Recognising the early signs of autism in children
Many children with autism spectrum disorder (ASD) will show some developmental differences compared to neurotypical children when they are infants. This will often be the most apparent when it comes to their social and language skills. Since children with autism will often sit, crawl and walk when expected, however, the less obvious differences in pretend play, social language, and using hand and body gestures can easily go unnoticed. Speech and language delays can be quite common in children with autism, and families might notice some differences in the way that the child interacts with their peers and others. So, what are some of the early signs of autism in children?
Children with autism will often socialise with others differently compared to a neurotypical child. For example, they may not make eye contact or will make very little eye contact when talking to them. They might not have a response to your smile or other facial expressions and might not look at objects or anything else that you are pointing at or looking to in the way that you might expect a neurotypical child to. They may have difficulty keeping and making friends, and are less likely to bring objects of personal interest to show you or others. Children with autism may struggle to determine what people might be thinking or feeling based on their facial expressions, and they might have difficulty showing empathy or show empathy differently to a neurotypical child.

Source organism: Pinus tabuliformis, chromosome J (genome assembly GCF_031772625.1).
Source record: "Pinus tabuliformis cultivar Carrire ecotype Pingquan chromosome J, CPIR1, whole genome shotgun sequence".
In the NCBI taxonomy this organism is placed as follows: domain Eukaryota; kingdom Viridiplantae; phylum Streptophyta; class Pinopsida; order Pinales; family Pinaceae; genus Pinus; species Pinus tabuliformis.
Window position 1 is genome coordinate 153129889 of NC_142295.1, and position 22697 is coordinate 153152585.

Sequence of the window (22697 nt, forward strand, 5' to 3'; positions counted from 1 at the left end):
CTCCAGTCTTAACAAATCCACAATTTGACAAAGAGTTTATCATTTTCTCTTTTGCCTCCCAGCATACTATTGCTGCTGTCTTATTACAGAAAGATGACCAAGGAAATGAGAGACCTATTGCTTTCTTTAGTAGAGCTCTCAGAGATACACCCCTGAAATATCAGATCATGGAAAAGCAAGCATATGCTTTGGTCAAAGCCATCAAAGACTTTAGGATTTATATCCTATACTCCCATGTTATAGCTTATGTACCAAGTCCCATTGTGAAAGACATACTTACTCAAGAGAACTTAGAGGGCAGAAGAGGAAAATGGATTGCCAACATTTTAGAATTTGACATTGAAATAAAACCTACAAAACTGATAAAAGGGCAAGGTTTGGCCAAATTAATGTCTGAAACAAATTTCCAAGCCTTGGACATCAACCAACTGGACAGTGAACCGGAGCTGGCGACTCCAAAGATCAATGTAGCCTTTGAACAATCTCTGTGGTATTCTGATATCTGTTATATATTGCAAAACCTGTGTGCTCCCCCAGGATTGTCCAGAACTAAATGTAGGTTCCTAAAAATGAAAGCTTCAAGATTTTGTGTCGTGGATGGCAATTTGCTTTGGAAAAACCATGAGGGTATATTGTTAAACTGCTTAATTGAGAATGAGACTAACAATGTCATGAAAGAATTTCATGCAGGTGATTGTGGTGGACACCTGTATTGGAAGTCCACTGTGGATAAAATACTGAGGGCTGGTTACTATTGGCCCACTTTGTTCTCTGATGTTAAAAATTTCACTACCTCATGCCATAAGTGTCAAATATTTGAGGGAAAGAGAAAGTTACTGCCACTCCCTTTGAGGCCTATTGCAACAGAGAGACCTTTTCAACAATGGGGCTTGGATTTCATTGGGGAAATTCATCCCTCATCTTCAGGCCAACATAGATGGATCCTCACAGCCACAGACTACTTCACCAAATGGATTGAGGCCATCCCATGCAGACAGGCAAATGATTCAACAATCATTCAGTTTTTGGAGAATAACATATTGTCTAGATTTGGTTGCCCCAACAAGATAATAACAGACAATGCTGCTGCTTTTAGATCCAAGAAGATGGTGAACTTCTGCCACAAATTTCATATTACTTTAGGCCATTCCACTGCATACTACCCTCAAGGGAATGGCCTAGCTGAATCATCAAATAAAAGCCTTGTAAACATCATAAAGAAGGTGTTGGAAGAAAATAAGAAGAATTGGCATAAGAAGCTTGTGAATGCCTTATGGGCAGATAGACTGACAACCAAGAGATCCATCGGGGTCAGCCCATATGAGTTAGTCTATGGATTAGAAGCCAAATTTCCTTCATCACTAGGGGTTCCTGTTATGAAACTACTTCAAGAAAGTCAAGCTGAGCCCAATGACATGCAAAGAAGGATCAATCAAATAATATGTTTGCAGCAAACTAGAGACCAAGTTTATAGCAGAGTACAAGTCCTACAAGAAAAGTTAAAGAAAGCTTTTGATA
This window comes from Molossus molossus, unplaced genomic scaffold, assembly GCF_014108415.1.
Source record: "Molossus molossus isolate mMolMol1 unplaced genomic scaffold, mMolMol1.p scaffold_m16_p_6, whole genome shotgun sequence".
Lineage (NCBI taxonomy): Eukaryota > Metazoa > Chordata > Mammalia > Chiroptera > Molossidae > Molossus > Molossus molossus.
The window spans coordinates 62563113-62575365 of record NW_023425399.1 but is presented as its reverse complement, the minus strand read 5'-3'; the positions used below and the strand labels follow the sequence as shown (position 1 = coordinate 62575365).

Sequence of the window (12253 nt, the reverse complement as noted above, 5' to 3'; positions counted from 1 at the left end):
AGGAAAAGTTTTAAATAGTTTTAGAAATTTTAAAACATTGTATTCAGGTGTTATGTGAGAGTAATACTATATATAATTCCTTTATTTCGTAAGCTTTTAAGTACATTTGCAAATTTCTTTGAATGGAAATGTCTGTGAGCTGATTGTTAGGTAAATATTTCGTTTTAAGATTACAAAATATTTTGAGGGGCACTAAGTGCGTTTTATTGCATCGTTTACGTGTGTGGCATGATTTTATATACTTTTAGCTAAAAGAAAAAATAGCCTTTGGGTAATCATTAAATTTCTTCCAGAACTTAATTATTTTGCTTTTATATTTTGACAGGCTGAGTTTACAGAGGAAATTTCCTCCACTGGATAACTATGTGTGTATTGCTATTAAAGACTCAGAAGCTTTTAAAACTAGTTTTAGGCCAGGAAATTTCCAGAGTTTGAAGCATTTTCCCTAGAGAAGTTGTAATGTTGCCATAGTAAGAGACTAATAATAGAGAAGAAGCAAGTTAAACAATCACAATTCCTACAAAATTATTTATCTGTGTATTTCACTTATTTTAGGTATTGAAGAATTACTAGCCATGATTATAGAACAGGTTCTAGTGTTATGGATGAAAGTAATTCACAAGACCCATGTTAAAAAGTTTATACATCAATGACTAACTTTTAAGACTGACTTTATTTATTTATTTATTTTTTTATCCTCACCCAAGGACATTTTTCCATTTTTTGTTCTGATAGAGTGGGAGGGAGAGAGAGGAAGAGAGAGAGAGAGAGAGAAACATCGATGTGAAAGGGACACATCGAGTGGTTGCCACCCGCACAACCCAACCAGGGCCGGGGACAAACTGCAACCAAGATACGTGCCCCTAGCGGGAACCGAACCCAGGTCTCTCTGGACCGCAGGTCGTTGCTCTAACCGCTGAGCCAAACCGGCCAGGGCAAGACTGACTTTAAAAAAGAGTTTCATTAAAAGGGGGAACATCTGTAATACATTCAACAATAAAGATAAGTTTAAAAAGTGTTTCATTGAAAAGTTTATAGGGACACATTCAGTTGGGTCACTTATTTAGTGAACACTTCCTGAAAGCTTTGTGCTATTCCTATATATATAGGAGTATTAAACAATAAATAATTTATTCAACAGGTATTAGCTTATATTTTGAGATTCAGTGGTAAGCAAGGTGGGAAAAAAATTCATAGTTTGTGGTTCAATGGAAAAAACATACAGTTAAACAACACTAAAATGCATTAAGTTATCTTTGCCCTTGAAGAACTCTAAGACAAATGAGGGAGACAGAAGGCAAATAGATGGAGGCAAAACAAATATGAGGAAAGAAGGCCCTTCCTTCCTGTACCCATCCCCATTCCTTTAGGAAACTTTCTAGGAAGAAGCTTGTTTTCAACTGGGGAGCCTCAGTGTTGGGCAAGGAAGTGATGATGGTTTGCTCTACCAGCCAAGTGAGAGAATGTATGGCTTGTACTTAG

Children who are on the autism spectrum will usually communicate with you and others differently to neurotypical children. There might be slight or profound differences depending on the individual child. As an infant, you may notice that your child has delayed speech development or may not be saying any single words by 15 months or two-word phrases by 24 months. They may repeat exactly what others are saying without understanding the meaning, and some children do not respond to names being called. They may sometimes mix up pronouns, such as calling themselves ‘you’ and others ‘I’. Some children with autism may show no interest in communicating, and they may be less likely to start or continue a conversation. If you have noticed any of these signs in your child, it might be worth taking a Child Autism Test to find out more. Click here to do the test from Psymplicity; Psymplicity offers mental health support for both adults and children, covering a range of disorders and conditions including autism.
Finally, a child with autism may sometimes behave differently to a neurotypical child. You may notice your child engaging in ‘stimming’ such as flapping their hands, twirling their fingers, walking on their toes for longer than you would expect, rocking or spinning. Your child might play with certain parts of the toy rather than the entire toy, and they might show obsessive interest in certain activities that they do repeatedly throughout the day. A child with autism is more likely to be upset if there are any disruptions to their routine and they may be sensitive to certain sounds, smells, textures or lights.
The symptoms and signs of autism in children are very broad, and every child is different. It is also generally more difficult to recognise autism in girls. But if some or all of the signs above remind you of your child, it can be worth getting an autism assessment.